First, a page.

An Interview with Victor Cobo
Michael Christopher Brown interviews fellow photographer Victor
What are the special ingredients in your picture making
For me, photography is escapism. It always has been and always
will. Now I create a sort of universe for myself, searching out
characters as if I was a director making a film. I find landscapes
and objects and characters which seem surreal. For me it is about
the experience, putting myself in situations where the experience
is going to yield something that is interesting. Maybe a tension
between me and the subject matter, or a strange sort of flirtation,
it depends on the situation. These pictures are done in my
backyard, I don't really travel to make photographs. To some extent
it is dramatized, but it is basically my life.
Do you think people understand your work?
I don't know, I think there are misconceptions about it. Some
people have a problem with the nudity and don't understand what is
going on, or that they think I am exploiting people. But people
will always have issues with work that is tough to fit into a
particular genre. If it's not fashion, documentary or fine art,
then what is it? I used to be a photojournalist, working at a
newspaper and later for magazines, and I think this history makes
the work I am doing now more interesting as there is a hint of
journalism in the work.
from the series 'Flâneur' © Victor Cobo
Why do some people believe you are copying other
I don't know. Perhaps it is because I am photographing similar
things that others (Daido Moriyama, Antoine D'Agata, Anders
Petersen, JH Engström) photographed. But many people are doing
similar things with a similar style, playing on the amateur
snapshot, the vernacular photograph but done with a keen and
perceptive eye. We play with these two worlds in similar ways, so
it's easy to say I am copying or doing the same thing. Though of
course, the work certainly fits into a genre: There's a book coming
out called MONO, I'm in there with Moriyama and Peterson, etc, and
much of the work in that book is of similar subject matter and all
in black and white. It takes time to get to the point where people
say 'ok that is Victor and nobody else.' Maybe I am not there yet
or maybe I am and don't realize it, but either way I'll get
from the series 'The Spectre of Theatre' © Victor
What is your project 'The Spectre of Theater'
The series consists of self-portraits, where I'm in disguise or
wearing make-up to create these alter egos. For years I have
photographed characters, finding them on the streets, but now I
often become those characters, playing with the idea of being them,
or something like them, by using theater like settings. Some of the
images are influenced by black and white film noir, thrillers and
early David Lynch. But this is a loose self-portraits series,
because there are several images that are not me but i wish they
were. Then there are other photos that look like others but are
from the series 'Remember When You Loved Me' © Victor
from the series 'Remember When You Loved Me' © Victor
How about the project 'Remember When You Loved
This one of my more psychological projects, and is based on
coming from a dysfunctional family, which means it is based on love
and how that love is unattainable and how there are certain people
we wish we had love from. It extends from childhood and my parents,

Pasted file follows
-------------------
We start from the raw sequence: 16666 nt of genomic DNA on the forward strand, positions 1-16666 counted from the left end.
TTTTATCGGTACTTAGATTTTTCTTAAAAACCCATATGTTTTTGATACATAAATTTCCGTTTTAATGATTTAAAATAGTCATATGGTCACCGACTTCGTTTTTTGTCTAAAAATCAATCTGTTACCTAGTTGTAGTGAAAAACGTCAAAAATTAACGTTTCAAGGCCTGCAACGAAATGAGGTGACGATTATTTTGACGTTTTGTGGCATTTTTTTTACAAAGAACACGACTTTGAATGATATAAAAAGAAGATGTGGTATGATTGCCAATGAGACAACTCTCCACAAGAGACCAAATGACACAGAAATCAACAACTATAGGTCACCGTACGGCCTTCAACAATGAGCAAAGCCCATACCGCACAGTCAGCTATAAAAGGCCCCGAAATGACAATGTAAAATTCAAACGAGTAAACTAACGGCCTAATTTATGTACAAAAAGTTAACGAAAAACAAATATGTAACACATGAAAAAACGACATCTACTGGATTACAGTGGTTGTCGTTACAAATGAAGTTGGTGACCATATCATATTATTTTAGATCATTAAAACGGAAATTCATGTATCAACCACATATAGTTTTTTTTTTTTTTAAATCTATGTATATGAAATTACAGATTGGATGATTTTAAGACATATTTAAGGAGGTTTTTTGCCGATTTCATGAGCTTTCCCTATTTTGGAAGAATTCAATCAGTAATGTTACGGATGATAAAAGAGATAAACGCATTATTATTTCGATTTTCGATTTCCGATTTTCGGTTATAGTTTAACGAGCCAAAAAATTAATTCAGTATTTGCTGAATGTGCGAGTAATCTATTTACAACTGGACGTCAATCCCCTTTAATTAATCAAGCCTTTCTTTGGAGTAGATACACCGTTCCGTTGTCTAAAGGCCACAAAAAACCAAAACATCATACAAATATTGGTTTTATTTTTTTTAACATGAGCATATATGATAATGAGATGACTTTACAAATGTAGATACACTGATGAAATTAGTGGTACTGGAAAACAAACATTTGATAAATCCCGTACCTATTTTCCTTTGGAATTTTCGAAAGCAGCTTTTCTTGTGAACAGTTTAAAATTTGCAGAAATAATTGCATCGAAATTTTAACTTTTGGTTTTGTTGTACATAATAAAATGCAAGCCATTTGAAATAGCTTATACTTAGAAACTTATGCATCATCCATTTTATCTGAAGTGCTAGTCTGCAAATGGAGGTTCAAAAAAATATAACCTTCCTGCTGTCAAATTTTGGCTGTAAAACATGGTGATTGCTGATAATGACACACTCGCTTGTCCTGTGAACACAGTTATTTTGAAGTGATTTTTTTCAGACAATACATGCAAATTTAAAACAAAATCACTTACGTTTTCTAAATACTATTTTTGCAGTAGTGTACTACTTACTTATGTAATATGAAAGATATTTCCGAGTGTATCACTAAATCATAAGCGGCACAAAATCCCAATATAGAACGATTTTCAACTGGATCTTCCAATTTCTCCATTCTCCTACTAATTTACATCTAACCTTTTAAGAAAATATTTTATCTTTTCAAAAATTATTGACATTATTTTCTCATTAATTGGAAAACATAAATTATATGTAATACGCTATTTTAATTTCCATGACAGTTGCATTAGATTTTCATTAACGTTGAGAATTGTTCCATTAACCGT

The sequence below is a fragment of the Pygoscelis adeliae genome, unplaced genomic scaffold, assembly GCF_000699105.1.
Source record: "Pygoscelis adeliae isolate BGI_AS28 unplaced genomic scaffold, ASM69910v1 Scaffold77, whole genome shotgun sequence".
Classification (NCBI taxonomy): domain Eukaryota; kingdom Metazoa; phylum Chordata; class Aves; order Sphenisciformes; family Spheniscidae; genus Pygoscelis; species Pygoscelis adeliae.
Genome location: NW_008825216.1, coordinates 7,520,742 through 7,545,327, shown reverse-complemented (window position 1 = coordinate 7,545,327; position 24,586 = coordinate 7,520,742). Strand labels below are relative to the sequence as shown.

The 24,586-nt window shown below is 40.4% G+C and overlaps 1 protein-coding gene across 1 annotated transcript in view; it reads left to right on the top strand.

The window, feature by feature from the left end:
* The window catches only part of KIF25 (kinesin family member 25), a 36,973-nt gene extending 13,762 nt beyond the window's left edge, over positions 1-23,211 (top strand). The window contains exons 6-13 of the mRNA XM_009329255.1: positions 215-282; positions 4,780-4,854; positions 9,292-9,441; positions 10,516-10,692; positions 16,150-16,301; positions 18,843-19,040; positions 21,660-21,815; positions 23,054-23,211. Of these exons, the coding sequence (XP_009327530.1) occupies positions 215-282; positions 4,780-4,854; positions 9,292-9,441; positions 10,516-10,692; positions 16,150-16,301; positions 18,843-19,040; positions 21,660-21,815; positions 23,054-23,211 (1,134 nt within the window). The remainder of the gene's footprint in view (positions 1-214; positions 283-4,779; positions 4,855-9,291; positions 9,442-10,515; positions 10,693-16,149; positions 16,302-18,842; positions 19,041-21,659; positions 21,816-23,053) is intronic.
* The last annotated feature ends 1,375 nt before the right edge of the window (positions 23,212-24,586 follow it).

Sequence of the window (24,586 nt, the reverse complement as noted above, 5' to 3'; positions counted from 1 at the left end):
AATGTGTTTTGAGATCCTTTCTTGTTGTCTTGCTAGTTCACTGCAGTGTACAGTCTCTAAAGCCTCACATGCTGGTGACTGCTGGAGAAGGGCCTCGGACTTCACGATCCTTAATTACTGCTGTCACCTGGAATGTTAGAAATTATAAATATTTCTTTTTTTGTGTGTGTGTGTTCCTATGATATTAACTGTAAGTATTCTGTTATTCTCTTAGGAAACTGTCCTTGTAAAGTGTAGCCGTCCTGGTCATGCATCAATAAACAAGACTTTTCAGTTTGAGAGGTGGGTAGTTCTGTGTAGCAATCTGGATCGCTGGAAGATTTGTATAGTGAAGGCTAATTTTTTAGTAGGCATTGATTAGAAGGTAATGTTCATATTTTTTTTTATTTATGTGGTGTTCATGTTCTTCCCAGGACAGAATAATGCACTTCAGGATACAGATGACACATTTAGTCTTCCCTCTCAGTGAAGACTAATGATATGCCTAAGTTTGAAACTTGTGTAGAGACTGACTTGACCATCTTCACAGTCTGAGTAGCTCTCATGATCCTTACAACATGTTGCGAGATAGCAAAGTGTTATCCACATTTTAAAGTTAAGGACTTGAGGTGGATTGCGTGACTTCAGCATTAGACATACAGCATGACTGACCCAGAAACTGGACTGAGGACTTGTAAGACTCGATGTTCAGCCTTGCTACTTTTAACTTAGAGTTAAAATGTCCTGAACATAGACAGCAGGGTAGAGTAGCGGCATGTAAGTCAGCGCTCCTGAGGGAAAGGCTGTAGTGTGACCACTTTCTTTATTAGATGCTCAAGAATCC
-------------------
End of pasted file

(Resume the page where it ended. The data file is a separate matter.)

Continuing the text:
like I haven't seen my father in ten years, he is an incredibly
lonely person and basically sits in a room by himself with severe
depression. I don't do that, but instead have the drive to
illustrate loneliness and isolation in my photos.
from the series 'Down In The Hole' © Victor Cobo
What about 'Down in the Hole'?
I began this series around 2003 in the tenderloin district and
the underbelly, the fringes of San Francisco. I came from a middle
class background and was just drawn to this side of life which i
didn't experience growing up. So the work is based on that
adventure and the efforts to enter a world that were foreign to me.
There are more self-portraits in this work, as in general I
consider all these projects like a diary, in terms of the way they
are put together. The isolation, the loneliness, the desire to live
a life not considered normal middle class American, I enjoyed
throwing myself into these situations and in a sense I became what
So there are pictures in these projects that are from
your life, that might not have been taken in the same place or
during the same time but just seem to work together?
In general these projects are based on a sort of lyrical song,
where the pictures work together abstractly, they are certainly not
an objective story line. It is interesting when you turn the camera
around and photograph yourself, it throws a whole other context
onto the work while making things deeper and more interesting.
Also, because the subjects I'm working with are part of who I am, I
am photographing myself when photographing others.
Are you then saying that anybody you, Victor Cobo,
photograph becomes a photograph of yourself?
To some extent, yeah. Some photographers say they photograph
what they know, and for example I'm not an illegal immigrant from
Mexico or a heroin addict from the Tenderloin, but I am Spanish and
have experimented with drugs in the past. So there's this aspect of
photographing a mirror of yourself, as other wise why would I be
doing it? It is about a sort of sizing up of oneself, an
identification towards some sort of stability.
Michael Christopher Brown (Foam Magazine #27/Report)